Canada could fix gaps in public data by improving co-ordination between provinces, copying ideas from other countries and reforming key pieces of legislation that stifle access to information, according to academics, former Statistics Canada workers and international experts.
The Globe and Mail spent six months examining key information gaps in Canada and the reasons why our public-data system is so patchy, discovering many of the problems stem from data, such as health records, that are stuck in provincial silos and not comparable – a desire by some governments and, at times, Statistics Canada to lock it away – and out-of-date acts or laws that stymie data access.
Around the same time, the federal public service set itself the same task and produced a set of recommendations that are awaiting action from the federal government. A report published in November and authored by three senior civil servants, including Anil Arora, chief statistician at Statscan, called for a sea change in the management of public data in Canada.
“Managing, using and sharing data will be crucial in the coming years, but the government is not set up to treat data as a strategic asset for policy-making, program design or service delivery,” the report said. “There is no strategic oversight to the use of data.”
Among the report’s recommendations is the creation of a chief data steward for the federal government to give the management of public information greater pride of place in government decision-making. It also urged Ottawa to empower Indigenous communities to improve their own data gathering.
Deciding what information to gather is often determined by politics and money. But deciding what information to make public is often a matter of law in Canada. And the country’s data laws are restrictive by global standards.
One roadblock to making data public is Canada’s system of Crown copyright, in place since 1921. It means anything published by the federal government belongs to the Crown for 50 years. (The United States, by comparison, hasn’t allowed government copyright since the 19th century.)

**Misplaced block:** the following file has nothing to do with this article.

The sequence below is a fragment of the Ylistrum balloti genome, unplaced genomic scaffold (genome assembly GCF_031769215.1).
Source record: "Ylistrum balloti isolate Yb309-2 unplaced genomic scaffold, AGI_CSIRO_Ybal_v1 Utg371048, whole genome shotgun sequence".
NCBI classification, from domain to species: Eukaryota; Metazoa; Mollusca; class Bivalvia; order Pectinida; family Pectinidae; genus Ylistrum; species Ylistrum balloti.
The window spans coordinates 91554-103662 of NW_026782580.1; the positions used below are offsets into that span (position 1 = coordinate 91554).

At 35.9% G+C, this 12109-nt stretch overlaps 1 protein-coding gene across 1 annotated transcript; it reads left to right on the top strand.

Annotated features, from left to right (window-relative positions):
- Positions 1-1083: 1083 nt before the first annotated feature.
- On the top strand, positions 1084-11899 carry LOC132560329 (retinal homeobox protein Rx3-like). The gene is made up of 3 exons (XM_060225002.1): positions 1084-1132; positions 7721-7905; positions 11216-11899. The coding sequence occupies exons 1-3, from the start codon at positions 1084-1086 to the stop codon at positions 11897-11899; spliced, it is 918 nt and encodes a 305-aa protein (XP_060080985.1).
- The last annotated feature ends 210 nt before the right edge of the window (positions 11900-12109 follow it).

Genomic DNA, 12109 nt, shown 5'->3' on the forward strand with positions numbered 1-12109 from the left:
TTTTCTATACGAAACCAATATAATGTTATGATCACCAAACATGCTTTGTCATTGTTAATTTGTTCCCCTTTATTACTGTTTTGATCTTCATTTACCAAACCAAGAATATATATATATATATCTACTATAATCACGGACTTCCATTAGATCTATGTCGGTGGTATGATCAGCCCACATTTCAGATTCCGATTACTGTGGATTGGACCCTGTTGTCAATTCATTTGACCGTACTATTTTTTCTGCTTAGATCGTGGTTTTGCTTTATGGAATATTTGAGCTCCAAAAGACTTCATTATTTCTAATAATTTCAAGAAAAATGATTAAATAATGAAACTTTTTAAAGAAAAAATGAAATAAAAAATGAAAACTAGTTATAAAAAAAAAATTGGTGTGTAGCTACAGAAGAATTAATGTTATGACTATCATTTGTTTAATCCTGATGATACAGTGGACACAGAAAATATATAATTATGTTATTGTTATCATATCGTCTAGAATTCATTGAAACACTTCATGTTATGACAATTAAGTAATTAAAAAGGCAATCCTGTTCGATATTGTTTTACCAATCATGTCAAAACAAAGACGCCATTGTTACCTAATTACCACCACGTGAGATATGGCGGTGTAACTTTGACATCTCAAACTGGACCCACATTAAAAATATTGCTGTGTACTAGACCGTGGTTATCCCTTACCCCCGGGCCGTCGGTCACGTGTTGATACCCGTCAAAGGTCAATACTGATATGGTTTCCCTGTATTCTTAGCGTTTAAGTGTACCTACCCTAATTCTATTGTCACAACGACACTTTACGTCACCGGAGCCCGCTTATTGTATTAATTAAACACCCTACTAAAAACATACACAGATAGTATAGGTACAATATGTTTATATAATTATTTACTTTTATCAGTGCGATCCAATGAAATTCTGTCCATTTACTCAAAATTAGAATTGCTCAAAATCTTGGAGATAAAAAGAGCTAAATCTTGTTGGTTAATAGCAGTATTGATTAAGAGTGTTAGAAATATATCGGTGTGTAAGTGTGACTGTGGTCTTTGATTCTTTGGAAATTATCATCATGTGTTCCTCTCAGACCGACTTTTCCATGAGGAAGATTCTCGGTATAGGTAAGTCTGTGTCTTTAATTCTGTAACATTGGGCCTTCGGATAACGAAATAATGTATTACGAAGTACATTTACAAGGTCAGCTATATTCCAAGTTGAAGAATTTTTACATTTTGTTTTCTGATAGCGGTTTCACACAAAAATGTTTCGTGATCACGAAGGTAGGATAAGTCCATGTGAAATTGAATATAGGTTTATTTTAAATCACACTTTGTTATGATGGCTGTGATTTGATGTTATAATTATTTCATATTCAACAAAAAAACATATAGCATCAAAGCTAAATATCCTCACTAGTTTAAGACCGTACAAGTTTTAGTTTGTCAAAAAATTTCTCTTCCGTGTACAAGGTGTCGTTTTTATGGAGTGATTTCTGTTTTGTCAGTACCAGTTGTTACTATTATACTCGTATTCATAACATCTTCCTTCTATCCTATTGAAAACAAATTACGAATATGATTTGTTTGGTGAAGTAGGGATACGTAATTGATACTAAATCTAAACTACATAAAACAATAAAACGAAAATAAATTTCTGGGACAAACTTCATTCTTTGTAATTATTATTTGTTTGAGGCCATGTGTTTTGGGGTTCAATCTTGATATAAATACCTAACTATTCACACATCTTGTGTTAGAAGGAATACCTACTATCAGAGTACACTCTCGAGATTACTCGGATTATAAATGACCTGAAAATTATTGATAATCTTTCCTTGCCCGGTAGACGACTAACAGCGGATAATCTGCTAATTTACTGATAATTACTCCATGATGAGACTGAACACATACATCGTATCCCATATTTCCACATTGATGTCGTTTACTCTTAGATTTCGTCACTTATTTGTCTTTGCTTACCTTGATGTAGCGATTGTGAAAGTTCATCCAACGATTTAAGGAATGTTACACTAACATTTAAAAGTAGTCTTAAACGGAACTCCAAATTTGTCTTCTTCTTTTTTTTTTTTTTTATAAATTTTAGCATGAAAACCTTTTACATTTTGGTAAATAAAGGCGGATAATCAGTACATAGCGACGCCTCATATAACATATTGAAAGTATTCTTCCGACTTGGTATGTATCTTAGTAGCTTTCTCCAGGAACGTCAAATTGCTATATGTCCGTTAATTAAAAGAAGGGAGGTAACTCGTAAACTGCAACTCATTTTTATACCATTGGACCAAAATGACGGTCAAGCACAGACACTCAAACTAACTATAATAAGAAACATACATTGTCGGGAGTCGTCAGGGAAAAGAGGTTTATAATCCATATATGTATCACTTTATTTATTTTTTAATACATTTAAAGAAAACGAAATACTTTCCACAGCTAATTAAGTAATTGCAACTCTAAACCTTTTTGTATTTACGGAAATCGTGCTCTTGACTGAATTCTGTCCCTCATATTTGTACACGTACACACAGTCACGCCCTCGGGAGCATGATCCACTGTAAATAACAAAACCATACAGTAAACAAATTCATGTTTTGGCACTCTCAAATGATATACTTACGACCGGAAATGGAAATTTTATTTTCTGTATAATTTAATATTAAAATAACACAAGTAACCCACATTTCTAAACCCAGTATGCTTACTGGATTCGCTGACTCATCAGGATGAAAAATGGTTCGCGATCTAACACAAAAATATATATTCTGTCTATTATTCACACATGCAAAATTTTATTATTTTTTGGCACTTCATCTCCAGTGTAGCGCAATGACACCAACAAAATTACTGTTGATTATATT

There’s a live scholarly debate over whether data are covered by the law, but the question can dissuade researchers from using government figures that would be useful to their work.
“I’ve talked to professors who have worried that if they take a table from a government publication it’s going to be such a hassle to get permission that they just leave it out,” said Amanda Wakaruk, copyright librarian at the University of Alberta.
In 2017, Ms. Wakaruk petitioned the government to scrap copyright protection for all government works that have been made public – for example, by giving it a creative commons licence, meaning anyone can share and use it.
“If you look at the history of Crown copyright, there’s really no current justification to keep it,” she said. “It’s antiquated, it’s outdated, it’s unnecessary.”
Improving access to data would also require changes to the Statistics Act. In 2016, a group of social science and health researchers wrote a letter to Navdeep Bains, Minister of Innovation, Science and Economic Development, calling for an overhaul of the 1985 law. It contained 10 recommendations, including ending the practice of requiring external researchers to become “deemed employees” of Statscan to access the agency’s Research Data Centres, and including legislative language “that is open to remote access to data.”